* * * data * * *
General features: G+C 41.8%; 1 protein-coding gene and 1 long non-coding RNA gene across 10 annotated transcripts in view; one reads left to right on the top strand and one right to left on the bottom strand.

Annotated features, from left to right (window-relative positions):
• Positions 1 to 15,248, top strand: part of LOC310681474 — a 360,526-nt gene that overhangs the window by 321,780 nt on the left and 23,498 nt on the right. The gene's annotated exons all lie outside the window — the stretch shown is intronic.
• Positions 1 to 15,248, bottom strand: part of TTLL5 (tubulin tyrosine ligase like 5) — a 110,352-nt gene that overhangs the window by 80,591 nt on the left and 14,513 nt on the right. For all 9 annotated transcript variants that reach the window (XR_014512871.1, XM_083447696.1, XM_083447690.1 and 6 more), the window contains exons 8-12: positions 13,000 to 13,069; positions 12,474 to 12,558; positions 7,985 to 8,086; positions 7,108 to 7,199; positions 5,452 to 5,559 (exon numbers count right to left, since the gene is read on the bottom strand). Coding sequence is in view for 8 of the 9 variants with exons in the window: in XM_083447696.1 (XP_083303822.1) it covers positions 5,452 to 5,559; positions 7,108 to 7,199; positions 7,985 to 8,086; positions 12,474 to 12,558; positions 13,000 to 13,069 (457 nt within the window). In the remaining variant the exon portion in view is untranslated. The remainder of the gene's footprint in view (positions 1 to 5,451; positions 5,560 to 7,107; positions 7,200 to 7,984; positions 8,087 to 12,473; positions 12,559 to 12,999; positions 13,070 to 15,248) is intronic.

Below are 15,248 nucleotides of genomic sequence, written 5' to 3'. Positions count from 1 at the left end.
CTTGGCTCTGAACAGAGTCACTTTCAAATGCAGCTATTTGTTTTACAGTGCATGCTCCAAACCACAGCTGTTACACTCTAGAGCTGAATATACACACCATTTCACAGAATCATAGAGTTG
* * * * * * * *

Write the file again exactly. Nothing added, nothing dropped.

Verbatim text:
General features: G+C 41.8%; 1 protein-coding gene and 1 long non-coding RNA gene across 10 annotated transcripts in view; one reads left to right on the top strand and one right to left on the bottom strand.

Annotated features, from left to right (window-relative positions):
• Positions 1 to 15,248, top strand: part of LOC310681474 — a 360,526-nt gene that overhangs the window by 321,780 nt on the left and 23,498 nt on the right. The gene's annotated exons all lie outside the window — the stretch shown is intronic.
• Positions 1 to 15,248, bottom strand: part of TTLL5 (tubulin tyrosine ligase like 5) — a 110,352-nt gene that overhangs the window by 80,591 nt on the left and 14,513 nt on the right. For all 9 annotated transcript variants that reach the window (XR_014512871.1, XM_083447696.1, XM_083447690.1 and 6 more), the window contains exons 8-12: positions 13,000 to 13,069; positions 12,474 to 12,558; positions 7,985 to 8,086; positions 7,108 to 7,199; positions 5,452 to 5,559 (exon numbers count right to left, since the gene is read on the bottom strand). Coding sequence is in view for 8 of the 9 variants with exons in the window: in XM_083447696.1 (XP_083303822.1) it covers positions 5,452 to 5,559; positions 7,108 to 7,199; positions 7,985 to 8,086; positions 12,474 to 12,558; positions 13,000 to 13,069 (457 nt within the window). In the remaining variant the exon portion in view is untranslated. The remainder of the gene's footprint in view (positions 1 to 5,451; positions 5,560 to 7,107; positions 7,200 to 7,984; positions 8,087 to 12,473; positions 12,559 to 12,999; positions 13,070 to 15,248) is intronic.

Below are 15,248 nucleotides of genomic sequence, written 5' to 3'. Positions count from 1 at the left end.
CTTGGCTCTGAACAGAGTCACTTTCAAATGCAGCTATTTGTTTTACAGTGCATGCTCCAAACCACAGCTGTTACACTCTAGAGCTGAATATACACACCATTTCACAGAATCATAGAGTTG